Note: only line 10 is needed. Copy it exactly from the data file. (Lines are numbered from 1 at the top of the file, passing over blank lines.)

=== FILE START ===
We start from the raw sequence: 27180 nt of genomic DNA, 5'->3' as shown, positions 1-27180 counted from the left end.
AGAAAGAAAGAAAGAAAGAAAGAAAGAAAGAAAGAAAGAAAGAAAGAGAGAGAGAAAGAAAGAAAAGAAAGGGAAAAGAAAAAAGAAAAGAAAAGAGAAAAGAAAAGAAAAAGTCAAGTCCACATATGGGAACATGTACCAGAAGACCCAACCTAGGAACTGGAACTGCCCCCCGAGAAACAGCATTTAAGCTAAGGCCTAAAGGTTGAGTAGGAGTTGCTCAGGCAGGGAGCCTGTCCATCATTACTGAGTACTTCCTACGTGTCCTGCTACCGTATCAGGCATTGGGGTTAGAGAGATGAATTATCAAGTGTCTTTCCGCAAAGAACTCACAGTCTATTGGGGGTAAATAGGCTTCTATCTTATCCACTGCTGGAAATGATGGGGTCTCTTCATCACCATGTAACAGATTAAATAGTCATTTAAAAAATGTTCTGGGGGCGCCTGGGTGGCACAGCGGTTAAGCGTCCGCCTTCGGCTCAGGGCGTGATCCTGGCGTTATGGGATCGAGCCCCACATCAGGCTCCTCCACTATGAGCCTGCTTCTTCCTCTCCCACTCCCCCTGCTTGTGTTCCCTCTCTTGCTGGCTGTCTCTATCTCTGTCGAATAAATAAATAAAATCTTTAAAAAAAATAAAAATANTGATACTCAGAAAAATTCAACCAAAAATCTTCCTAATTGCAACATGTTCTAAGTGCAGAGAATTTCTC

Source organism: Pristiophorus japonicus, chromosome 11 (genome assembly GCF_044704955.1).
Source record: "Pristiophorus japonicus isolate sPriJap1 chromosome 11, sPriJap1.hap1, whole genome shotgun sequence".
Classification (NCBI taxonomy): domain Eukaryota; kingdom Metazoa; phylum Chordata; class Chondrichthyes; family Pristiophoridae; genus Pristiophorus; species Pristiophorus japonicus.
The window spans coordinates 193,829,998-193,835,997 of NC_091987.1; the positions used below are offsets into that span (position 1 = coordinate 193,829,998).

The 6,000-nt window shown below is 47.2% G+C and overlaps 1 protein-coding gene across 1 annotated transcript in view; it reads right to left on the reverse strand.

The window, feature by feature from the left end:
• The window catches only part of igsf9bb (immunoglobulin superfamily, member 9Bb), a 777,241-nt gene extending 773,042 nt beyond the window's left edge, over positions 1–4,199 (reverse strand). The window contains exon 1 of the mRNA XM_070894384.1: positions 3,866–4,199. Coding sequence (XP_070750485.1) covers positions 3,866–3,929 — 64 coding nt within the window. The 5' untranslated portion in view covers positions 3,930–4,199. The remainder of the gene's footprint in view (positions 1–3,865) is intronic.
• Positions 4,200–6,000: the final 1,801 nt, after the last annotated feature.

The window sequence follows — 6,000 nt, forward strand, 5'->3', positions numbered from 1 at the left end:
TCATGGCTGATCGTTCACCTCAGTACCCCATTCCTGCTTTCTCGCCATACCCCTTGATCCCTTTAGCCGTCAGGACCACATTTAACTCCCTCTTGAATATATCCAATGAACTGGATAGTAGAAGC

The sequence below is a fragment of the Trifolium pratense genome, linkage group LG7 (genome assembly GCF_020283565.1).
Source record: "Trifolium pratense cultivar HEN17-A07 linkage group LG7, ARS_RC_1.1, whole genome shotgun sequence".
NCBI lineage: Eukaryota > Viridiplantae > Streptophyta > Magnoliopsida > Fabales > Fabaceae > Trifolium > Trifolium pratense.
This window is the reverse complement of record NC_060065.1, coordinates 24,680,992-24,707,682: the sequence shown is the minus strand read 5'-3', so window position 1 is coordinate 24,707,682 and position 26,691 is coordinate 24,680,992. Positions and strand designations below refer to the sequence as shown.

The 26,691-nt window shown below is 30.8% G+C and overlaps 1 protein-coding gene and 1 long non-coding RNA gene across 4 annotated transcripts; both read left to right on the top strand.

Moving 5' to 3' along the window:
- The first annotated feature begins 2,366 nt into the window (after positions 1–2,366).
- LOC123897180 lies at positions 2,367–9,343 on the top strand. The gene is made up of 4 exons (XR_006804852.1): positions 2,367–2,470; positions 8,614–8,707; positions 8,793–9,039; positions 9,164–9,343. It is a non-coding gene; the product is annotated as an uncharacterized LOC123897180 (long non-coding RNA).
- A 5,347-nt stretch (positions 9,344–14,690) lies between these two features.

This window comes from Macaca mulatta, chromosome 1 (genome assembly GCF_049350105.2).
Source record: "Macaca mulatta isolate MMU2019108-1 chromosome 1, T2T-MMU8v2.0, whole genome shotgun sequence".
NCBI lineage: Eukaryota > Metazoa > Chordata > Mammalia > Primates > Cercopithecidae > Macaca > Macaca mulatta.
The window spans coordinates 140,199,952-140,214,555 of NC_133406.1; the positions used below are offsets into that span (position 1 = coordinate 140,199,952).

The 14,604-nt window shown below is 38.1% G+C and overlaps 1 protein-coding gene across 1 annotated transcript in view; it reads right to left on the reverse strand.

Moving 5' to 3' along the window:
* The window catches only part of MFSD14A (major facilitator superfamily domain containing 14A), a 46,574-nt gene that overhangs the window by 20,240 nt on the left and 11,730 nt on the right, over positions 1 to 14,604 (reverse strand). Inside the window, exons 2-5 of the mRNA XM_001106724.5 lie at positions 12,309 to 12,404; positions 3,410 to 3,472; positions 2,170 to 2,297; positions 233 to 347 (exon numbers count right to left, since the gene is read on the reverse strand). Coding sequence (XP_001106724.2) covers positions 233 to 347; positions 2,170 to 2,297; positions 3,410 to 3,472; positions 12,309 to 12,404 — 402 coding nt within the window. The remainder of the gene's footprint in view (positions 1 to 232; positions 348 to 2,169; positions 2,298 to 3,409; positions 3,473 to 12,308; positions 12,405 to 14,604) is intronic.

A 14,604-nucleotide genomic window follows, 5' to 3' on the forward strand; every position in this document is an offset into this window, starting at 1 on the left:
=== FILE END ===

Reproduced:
• Positions 4,200–6,000: the final 1,801 nt, after the last annotated feature.